N2 - Introduction: Bariatric surgery is an increasingly common treatment of morbid obesity in the United States and has demonstrated effective weight loss and improvement of comorbidities. We used the National Surgical Quality Improvement Program (NSQIP) data to characterize bariatric surgery utilization and complication rates in the adolescent population. Methods: Demographics, surgical procedures, comorbidities, and 30-day outcomes of 2625 adolescents ages 18–21 who underwent bariatric surgery were analyzed from NSQIP data-bank from 2005 to 2015. Results: 79.5% of patients were females. Majority of patients identified as Caucasian or Black/African American (BAA) at 66.7% (73% of US population) and 15.5% (12.6% of US population), respectively. 15.9% identified as Hispanic. Comorbidities included diabetes in 9.3% (7.8% NIDDM), hypertension (9.5%), and dyspnea on moderate exertion (13.2%). Sleeve Gastrectomy, Laparoscopic Roux-En-Y (RY) and Adjustable Gastric Banding (AGB) were the three most common procedures performed during the study period. There has been a sharp trend towards SG in recent years (11.4% in 2010, to 66.6% in 2015), while RY utilization declined (47.4% in 2010 to 28.6% in 2015). Surgical complications were 2.4%, with the most common being superficial surgical site infection (0.7%), UTI (0.7%), and organ-space infection (0.4%). Reoperation and readmission rates within 30-days post-operation were 1.5% and 4.1%, respectively. Those with complications had longer length-of-stays (2.7 vs. 1.8 days, P < 0.001), greater reoperation rates (OR = 9.6, P < 0.001) and readmission rates (OR = 11.8, P < 0.001). Conclusion: Morbid obesity is associated with significant comorbidity. SG is increasingly the most utilized form of bariatric surgery. While complications are low, they are associated with greater hospital length-of-stay, readmission, and reoperation rates. Level of Evidence: Treatment Study, Level III.

AB - Introduction: Bariatric surgery is an increasingly common treatment of morbid obesity in the United States and has demonstrated effective weight loss and improvement of comorbidities. We used the National Surgical Quality Improvement Program (NSQIP) data to characterize bariatric surgery utilization and complication rates in the adolescent population. Methods: Demographics, surgical procedures, comorbidities, and 30-day outcomes of 2625 adolescents ages 18–21 who underwent bariatric surgery were analyzed from NSQIP data-bank from 2005 to 2015. Results: 79.5% of patients were females. Majority of patients identified as Caucasian or Black/African American (BAA) at 66.7% (73% of US population) and 15.5% (12.6% of US population), respectively. 15.9% identified as Hispanic. Comorbidities included diabetes in 9.3% (7.8% NIDDM), hypertension (9.5%), and dyspnea on moderate exertion (13.2%). Sleeve Gastrectomy, Laparoscopic Roux-En-Y (RY) and Adjustable Gastric Banding (AGB) were the three most common procedures performed during the study period. There has been a sharp trend towards SG in recent years (11.4% in 2010, to 66.6% in 2015), while RY utilization declined (47.4% in 2010 to 28.6% in 2015). Surgical complications were 2.4%, with the most common being superficial surgical site infection (0.7%), UTI (0.7%), and organ-space infection (0.4%). Reoperation and readmission rates within 30-days post-operation were 1.5% and 4.1%, respectively. Those with complications had longer length-of-stays (2.7 vs. 1.8 days, P < 0.001), greater reoperation rates (OR = 9.6, P < 0.001) and readmission rates (OR = 11.8, P < 0.001). Conclusion: Morbid obesity is associated with significant comorbidity. SG is increasingly the most utilized form of bariatric surgery. While complications are low, they are associated with greater hospital length-of-stay, readmission, and reoperation rates. Level of Evidence: Treatment Study, Level III.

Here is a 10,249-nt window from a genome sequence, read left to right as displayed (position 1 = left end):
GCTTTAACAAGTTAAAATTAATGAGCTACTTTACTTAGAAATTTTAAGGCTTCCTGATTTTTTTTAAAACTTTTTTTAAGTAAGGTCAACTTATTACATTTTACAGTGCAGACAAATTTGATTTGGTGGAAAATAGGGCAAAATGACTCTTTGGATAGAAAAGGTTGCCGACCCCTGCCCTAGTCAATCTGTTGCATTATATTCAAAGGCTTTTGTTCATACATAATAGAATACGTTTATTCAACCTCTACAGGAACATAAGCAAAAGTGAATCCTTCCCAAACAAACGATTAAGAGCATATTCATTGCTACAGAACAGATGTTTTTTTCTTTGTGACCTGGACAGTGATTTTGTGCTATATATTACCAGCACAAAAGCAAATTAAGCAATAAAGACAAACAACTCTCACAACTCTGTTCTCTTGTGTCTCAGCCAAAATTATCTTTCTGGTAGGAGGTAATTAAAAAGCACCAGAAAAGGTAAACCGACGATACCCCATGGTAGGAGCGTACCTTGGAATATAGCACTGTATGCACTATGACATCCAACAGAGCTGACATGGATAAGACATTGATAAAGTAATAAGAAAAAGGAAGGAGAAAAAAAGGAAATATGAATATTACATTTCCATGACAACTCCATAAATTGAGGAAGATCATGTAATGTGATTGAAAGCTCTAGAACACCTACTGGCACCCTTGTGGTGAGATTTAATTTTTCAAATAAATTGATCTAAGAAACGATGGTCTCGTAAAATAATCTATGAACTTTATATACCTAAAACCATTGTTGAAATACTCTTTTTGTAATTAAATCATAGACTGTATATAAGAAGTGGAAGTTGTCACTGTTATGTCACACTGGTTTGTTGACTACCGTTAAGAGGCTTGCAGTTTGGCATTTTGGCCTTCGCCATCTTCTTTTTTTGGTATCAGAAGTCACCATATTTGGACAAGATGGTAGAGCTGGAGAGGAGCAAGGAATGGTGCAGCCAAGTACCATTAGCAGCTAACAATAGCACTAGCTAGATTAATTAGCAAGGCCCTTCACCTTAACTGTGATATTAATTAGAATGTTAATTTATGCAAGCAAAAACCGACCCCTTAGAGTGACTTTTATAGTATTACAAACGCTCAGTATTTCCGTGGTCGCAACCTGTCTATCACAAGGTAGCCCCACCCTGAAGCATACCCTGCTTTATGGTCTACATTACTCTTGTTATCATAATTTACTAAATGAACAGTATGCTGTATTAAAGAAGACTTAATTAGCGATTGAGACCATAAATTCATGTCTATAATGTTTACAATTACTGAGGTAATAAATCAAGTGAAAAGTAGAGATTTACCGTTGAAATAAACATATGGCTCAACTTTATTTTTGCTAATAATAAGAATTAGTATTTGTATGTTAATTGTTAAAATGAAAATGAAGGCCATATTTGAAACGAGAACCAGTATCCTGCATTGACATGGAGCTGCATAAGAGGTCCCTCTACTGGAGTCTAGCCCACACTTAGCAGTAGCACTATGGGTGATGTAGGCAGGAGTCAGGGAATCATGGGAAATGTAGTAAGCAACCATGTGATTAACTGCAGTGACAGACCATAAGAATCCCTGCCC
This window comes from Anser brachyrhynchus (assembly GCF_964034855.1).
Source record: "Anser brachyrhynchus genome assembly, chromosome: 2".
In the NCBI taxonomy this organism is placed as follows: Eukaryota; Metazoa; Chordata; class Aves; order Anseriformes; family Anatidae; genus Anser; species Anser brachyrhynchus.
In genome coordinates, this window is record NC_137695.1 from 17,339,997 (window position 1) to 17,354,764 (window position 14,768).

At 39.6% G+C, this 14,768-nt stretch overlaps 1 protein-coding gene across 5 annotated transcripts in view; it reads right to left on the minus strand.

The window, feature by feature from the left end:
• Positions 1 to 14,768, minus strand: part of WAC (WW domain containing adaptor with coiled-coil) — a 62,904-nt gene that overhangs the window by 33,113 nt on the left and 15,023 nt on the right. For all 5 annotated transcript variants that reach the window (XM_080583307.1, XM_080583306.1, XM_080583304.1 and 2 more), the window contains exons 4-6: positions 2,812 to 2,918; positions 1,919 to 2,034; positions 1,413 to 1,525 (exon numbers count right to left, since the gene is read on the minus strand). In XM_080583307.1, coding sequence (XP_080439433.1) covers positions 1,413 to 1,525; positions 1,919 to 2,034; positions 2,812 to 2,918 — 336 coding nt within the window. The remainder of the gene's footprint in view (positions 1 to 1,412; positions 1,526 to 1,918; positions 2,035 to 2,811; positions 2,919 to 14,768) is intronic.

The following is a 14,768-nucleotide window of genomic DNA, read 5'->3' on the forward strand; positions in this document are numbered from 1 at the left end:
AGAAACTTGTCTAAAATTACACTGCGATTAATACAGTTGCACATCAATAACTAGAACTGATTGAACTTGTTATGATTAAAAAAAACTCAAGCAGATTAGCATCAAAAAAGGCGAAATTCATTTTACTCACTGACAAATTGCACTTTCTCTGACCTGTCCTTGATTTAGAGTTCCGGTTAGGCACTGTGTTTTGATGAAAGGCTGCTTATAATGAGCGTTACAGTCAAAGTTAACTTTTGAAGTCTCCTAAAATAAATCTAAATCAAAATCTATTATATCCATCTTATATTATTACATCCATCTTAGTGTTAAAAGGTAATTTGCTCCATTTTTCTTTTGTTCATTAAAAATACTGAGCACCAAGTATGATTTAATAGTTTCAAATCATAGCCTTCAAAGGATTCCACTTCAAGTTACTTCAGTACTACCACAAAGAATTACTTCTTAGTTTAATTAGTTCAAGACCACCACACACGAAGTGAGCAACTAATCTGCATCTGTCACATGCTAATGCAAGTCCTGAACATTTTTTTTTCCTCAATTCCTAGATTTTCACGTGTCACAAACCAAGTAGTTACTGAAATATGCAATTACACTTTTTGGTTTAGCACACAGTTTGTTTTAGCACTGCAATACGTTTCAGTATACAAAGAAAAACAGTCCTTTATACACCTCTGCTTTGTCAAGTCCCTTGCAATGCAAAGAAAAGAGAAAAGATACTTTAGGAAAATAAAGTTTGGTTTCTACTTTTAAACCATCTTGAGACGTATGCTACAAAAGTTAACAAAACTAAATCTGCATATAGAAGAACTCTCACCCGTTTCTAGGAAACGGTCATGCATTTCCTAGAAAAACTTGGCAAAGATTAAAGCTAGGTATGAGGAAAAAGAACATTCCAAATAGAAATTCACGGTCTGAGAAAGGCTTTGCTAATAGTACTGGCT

KW - Adolescence

KW - Bariatric surgery

KW - Laparoscopic sleeve gastrectomy

KW - Morbid obesity

KW - Roux-En-Y gastric bypass

UR - http://www.scopus.com/inward/record.url?scp=85057816236&partnerID=8YFLogxK

UR - http://www.scopus.com/inward/citedby.url?scp=85057816236&partnerID=8YFLogxK

U2 - 10.1016/j.jpedsurg.2018.10.089

DO - 10.1016/j.jpedsurg.2018.10.089

M3 - Article

C2 - 30522799

AN - SCOPUS:85057816236

JO - Journal of Pediatric Surgery

JF - Journal of Pediatric Surgery

SN - 0022-3468

ER -